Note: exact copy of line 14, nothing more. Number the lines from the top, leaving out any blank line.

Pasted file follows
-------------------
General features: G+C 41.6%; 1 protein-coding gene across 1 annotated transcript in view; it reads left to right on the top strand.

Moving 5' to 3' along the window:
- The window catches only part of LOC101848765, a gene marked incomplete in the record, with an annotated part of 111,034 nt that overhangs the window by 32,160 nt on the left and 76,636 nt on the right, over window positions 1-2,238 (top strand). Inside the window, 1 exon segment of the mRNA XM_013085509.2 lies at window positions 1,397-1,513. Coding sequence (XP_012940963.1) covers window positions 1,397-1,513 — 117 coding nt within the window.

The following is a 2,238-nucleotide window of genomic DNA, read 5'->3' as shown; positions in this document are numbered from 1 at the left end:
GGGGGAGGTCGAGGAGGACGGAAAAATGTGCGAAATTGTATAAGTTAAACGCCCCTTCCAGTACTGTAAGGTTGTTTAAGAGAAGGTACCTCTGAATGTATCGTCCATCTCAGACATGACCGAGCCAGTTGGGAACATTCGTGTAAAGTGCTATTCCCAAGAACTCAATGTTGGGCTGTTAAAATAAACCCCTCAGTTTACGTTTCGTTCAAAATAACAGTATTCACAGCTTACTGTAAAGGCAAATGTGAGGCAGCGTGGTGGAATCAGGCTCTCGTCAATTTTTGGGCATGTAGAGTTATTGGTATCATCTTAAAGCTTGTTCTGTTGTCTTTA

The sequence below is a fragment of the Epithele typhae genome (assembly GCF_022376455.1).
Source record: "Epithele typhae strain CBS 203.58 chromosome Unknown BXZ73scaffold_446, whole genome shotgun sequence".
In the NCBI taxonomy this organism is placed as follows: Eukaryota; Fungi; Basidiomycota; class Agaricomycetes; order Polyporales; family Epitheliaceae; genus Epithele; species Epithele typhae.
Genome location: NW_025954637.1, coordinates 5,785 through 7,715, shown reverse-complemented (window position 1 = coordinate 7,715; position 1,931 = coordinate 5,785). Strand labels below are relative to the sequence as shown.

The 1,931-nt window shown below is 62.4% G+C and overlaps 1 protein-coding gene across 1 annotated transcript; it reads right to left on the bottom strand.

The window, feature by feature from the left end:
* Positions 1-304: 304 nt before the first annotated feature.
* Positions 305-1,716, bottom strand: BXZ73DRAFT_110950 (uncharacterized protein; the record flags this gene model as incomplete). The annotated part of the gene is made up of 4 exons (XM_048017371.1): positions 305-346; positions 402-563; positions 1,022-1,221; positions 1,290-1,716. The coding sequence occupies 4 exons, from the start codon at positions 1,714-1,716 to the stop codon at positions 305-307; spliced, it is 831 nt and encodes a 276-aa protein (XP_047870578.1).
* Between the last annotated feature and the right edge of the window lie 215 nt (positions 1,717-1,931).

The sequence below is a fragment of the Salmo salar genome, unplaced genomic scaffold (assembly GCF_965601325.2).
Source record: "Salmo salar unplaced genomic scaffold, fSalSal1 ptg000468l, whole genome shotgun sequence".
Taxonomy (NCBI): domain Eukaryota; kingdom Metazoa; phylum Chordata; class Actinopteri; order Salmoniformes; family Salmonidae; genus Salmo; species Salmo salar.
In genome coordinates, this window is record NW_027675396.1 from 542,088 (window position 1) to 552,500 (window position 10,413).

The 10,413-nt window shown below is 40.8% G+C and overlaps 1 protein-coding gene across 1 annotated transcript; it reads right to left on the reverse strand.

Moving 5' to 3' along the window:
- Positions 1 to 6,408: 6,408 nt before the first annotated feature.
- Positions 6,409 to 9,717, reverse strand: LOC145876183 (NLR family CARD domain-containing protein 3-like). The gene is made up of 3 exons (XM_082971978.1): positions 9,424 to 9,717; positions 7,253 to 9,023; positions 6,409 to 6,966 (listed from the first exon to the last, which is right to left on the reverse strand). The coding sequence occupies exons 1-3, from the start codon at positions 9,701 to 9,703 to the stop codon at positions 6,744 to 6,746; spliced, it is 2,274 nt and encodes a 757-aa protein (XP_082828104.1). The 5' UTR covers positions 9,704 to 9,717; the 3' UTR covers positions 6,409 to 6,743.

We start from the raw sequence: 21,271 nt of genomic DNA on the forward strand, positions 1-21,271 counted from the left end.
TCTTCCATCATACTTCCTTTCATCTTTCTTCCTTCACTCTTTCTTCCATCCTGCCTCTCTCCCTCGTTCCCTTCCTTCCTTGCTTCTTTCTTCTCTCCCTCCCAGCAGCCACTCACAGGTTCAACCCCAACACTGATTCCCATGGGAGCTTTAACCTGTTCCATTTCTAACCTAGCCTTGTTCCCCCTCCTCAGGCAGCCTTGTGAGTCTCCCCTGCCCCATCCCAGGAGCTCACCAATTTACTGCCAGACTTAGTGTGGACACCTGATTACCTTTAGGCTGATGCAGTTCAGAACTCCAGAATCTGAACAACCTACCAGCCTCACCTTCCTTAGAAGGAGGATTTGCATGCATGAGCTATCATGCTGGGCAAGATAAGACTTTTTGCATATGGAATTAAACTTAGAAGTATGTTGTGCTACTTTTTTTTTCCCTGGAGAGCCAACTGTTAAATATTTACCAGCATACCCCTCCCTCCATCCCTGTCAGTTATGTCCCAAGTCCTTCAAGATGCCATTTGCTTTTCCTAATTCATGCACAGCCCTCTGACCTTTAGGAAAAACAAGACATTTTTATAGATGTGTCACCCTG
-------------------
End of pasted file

* Between the last annotated feature and the right edge of the window lie 215 nt (positions 1,717-1,931).